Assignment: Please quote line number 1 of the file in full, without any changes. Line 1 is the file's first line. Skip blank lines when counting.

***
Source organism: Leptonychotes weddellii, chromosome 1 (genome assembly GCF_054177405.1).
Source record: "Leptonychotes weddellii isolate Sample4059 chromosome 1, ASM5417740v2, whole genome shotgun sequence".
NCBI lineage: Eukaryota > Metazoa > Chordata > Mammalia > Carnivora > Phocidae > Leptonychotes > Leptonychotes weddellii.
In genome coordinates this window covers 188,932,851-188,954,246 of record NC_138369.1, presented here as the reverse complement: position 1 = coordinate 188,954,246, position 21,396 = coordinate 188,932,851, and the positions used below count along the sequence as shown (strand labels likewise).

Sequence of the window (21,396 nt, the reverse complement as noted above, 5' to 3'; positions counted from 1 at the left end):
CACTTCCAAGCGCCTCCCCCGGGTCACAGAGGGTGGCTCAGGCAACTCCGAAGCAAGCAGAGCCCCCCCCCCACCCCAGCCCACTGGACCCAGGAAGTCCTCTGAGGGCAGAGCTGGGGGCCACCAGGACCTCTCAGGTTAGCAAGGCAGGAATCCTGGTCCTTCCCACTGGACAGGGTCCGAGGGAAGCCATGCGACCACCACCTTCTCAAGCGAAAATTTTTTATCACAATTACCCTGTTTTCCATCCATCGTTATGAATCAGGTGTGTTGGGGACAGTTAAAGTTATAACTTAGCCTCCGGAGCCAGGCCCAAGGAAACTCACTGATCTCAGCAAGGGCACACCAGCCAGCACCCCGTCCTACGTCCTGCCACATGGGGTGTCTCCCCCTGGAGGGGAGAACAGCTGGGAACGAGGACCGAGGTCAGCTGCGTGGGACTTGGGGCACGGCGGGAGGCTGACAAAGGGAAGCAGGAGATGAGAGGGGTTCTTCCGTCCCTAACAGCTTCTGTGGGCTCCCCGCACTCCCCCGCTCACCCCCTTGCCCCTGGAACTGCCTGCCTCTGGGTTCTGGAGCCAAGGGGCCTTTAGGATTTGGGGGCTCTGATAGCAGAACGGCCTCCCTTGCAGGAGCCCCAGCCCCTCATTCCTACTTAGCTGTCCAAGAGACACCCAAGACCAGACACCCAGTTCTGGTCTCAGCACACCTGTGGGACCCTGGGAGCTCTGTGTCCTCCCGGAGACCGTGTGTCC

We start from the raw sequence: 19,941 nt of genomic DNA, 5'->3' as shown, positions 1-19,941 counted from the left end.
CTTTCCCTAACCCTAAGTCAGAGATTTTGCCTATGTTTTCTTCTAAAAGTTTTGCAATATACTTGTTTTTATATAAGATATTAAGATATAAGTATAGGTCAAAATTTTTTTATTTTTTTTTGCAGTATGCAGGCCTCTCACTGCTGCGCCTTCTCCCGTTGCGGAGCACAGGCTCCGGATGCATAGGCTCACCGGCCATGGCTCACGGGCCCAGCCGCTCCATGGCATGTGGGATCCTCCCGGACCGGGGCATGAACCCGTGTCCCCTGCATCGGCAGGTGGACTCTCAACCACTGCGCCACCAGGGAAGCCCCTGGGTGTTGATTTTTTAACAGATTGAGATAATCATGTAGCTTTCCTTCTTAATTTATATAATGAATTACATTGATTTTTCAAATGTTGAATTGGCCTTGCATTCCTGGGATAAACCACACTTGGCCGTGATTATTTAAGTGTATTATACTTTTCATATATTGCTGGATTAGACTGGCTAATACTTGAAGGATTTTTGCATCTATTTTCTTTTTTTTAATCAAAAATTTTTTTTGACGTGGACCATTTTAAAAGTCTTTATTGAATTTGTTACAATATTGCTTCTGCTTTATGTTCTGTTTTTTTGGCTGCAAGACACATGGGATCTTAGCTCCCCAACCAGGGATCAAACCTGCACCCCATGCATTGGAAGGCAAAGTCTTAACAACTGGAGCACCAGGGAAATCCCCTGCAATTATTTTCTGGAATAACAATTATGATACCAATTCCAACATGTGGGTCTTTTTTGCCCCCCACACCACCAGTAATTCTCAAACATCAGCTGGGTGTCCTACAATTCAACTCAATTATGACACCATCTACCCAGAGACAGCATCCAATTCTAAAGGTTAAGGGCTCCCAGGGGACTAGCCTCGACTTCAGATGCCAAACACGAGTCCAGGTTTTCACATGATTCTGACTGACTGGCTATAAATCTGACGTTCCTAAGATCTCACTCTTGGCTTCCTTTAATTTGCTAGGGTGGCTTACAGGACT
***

Source organism: Leptonychotes weddellii, chromosome 1 (genome assembly GCF_054177405.1).